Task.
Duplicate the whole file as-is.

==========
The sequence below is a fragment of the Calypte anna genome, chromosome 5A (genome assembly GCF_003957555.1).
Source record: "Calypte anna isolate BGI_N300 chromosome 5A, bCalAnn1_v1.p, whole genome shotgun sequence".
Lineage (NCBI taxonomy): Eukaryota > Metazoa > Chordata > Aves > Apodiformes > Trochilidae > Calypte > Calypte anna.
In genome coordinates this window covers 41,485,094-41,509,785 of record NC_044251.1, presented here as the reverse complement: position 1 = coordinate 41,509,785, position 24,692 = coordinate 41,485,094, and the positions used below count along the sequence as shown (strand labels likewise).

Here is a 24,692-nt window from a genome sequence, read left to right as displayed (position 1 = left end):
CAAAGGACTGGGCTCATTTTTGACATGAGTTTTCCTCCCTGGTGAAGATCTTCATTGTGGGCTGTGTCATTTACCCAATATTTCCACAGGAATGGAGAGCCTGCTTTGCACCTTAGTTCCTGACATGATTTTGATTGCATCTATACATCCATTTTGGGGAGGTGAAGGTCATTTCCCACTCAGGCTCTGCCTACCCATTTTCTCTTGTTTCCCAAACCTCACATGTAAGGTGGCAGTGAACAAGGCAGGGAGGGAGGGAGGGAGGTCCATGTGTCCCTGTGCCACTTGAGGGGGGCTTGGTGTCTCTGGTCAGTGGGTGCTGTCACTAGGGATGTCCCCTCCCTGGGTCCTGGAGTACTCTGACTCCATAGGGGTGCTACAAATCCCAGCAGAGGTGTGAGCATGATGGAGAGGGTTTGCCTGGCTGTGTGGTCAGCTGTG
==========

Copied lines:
The sequence below is a fragment of the Calypte anna genome, chromosome 5A (genome assembly GCF_003957555.1).
Source record: "Calypte anna isolate BGI_N300 chromosome 5A, bCalAnn1_v1.p, whole genome shotgun sequence".
Lineage (NCBI taxonomy): Eukaryota > Metazoa > Chordata > Aves > Apodiformes > Trochilidae > Calypte > Calypte anna.
In genome coordinates this window covers 41,485,094-41,509,785 of record NC_044251.1, presented here as the reverse complement: position 1 = coordinate 41,509,785, position 24,692 = coordinate 41,485,094, and the positions used below count along the sequence as shown (strand labels likewise).

Here is a 24,692-nt window from a genome sequence, read left to right as displayed (position 1 = left end):
CAAAGGACTGGGCTCATTTTTGACATGAGTTTTCCTCCCTGGTGAAGATCTTCATTGTGGGCTGTGTCATTTACCCAATATTTCCACAGGAATGGAGAGCCTGCTTTGCACCTTAGTTCCTGACATGATTTTGATTGCATCTATACATCCATTTTGGGGAGGTGAAGGTCATTTCCCACTCAGGCTCTGCCTACCCATTTTCTCTTGTTTCCCAAACCTCACATGTAAGGTGGCAGTGAACAAGGCAGGGAGGGAGGGAGGGAGGTCCATGTGTCCCTGTGCCACTTGAGGGGGGCTTGGTGTCTCTGGTCAGTGGGTGCTGTCACTAGGGATGTCCCCTCCCTGGGTCCTGGAGTACTCTGACTCCATAGGGGTGCTACAAATCCCAGCAGAGGTGTGAGCATGATGGAGAGGGTTTGCCTGGCTGTGTGGTCAGCTGTG